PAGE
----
jointsRigged.Add(modelJoints[i].jointType, modelJoints[i]);

  9. Then we get information about each joint from the Nuitrack. Calculate the rotation of the model bone: take the 'mirrored' joint orientation, add the base rotation of the model bone.

    foreach (var riggedJoint in jointsRigged)
    nuitrack.Joint joint = skeleton.GetJoint(riggedJoint.Key);
    ModelJoint modelJoint = riggedJoint.Value;
    Quaternion jointOrient = Quaternion.Inverse(CalibrationInfo.SensorOrientation) * (joint.ToQuaternionMirrored()) * modelJoint.baseRotOffset;
    modelJoint.bone.rotation = jointOrient;

  10. Check the movement of the whole model and rotation of its joints.


By default, the avatar directly repeats the user's movements (for example, when the user raises the right hand, the avatar raises its right hand, too). If you want to mirror the movements of the avatar, download the MirrorFlipCamera script, drag-and-drop it to the Unity camera, and put the flipHorizontal tick in the Mirror Flip Camera (Script) section in the Inspector.

Direct Mapping

  1. Since in direct mapping we consider the distance between the parent and the child joint, we need to change the ModelJoint.cs script by adding in the ModelJoint class the lines defining the type and transform of the parent joint and the distance between the parent and the child joint.

    public nuitrack.JointType parentJointType;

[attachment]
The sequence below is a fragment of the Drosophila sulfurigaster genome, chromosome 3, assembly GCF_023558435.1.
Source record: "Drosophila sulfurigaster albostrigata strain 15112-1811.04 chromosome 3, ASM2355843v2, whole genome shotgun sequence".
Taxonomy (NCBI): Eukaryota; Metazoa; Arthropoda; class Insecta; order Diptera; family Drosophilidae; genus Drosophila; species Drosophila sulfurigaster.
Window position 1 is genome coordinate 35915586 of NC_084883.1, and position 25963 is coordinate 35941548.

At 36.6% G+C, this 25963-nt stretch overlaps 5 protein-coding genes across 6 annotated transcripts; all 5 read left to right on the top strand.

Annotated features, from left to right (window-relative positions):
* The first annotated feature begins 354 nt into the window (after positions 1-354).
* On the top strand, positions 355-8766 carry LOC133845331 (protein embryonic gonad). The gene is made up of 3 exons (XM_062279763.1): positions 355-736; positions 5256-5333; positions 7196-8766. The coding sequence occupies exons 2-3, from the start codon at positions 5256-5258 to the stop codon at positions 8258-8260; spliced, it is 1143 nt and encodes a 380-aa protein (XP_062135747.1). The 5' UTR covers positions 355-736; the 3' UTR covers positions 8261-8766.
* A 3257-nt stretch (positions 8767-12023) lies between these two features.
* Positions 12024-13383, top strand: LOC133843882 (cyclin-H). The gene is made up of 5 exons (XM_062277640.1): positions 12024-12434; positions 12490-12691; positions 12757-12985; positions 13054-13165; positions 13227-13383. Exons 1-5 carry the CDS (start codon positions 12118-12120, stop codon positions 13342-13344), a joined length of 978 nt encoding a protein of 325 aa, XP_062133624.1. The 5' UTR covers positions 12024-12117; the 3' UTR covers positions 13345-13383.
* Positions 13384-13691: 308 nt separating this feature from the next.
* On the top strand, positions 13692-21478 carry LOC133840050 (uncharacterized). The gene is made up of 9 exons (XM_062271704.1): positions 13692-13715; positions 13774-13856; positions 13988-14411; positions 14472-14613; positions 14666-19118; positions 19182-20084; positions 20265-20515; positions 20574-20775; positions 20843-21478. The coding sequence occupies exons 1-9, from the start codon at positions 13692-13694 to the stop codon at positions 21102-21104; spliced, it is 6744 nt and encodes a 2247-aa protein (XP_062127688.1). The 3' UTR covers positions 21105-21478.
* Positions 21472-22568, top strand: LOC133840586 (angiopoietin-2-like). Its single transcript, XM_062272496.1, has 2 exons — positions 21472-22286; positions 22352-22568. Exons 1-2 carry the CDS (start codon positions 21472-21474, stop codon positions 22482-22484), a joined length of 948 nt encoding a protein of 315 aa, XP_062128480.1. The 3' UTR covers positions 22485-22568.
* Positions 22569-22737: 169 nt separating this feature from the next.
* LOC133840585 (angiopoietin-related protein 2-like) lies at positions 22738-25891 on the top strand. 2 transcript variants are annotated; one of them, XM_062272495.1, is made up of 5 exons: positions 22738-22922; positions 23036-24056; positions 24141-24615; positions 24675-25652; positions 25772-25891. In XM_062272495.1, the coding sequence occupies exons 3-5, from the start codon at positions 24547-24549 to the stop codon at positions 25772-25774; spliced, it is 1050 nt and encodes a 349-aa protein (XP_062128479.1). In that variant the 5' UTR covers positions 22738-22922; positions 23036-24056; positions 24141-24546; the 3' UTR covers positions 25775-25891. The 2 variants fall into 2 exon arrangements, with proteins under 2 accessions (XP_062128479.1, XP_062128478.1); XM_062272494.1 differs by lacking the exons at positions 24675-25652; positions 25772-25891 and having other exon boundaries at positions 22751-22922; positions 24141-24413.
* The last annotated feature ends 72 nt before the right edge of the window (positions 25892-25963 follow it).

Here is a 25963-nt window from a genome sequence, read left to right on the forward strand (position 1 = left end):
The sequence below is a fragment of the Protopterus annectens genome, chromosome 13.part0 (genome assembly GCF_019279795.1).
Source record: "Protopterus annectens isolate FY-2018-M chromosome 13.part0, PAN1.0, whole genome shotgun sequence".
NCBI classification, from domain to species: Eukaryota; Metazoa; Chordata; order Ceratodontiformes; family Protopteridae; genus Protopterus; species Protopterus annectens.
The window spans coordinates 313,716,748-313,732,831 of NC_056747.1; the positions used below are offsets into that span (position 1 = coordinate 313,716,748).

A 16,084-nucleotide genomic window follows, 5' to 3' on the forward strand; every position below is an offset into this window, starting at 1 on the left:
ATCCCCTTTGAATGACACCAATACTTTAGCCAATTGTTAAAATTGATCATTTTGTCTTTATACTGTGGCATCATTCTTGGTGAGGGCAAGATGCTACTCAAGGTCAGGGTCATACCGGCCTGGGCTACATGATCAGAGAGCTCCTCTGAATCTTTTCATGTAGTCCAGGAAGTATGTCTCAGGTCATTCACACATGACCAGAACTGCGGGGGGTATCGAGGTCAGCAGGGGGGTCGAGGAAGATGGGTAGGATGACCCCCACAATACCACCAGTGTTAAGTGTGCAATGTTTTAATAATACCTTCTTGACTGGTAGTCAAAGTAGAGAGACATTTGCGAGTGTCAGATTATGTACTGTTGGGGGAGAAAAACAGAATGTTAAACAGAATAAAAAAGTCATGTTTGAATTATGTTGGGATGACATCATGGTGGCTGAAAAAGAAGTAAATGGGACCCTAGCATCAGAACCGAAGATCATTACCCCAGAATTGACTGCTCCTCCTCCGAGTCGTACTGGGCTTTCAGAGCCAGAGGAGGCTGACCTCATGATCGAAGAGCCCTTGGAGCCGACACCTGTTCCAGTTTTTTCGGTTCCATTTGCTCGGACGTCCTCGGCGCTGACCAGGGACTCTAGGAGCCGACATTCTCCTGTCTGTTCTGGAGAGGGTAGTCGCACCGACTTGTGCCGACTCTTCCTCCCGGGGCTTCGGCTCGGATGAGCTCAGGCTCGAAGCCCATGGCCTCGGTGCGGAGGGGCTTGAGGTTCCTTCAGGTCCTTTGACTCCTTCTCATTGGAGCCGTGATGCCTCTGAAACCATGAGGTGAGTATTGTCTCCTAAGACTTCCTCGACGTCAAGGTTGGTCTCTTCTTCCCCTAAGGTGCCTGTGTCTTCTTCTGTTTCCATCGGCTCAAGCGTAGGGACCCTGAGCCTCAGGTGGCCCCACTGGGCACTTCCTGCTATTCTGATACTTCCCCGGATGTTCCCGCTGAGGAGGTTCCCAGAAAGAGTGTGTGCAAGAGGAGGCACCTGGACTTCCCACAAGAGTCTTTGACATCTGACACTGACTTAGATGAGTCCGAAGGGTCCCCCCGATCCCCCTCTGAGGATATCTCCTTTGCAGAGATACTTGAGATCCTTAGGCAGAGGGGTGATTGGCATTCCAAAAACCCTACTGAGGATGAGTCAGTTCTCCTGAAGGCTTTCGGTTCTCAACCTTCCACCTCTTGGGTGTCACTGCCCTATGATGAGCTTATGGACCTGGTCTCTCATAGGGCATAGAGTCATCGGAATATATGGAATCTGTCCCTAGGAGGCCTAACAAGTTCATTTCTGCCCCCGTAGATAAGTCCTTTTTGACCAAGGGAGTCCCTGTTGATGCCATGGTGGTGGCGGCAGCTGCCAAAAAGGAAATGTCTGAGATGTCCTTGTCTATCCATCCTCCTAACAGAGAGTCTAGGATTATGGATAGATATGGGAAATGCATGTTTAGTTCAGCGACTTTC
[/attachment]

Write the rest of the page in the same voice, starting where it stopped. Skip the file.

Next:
[HideInInspector] public Transform parentBone;
    [HideInInspector] public float baseDistanceToParent;

  2. Let's add some new information to the RiggedAvatar.cs script as well. Check the required joints in the Inspector. To animate the model using Nuitrack and direct mapping, we'll need 17 joints. As you can see, in direct mapping we use greater number of joints than in indirect mapping. The point is, in indirect mapping some joints were dependent on others and moved according to the hierarchy. In direct mapping, all the joints are independent, i.e. we have to specify the movement of each joint. Note: for direct mapping, we have to specify not only the types of joints that we need but also the 'parent' - 'child' relationship between all the joints.


  3. Since in direct mapping we need to know not only the position of the torso but also the positions of all other joints, we have to delete the lines defining the position of the torso, namely:

    Vector3 torsoPos = Quaternion.Euler(0f, 180f, 0f) * (0.001f * skeleton.GetJoint(nuitrack.JointType.Torso).ToVector3());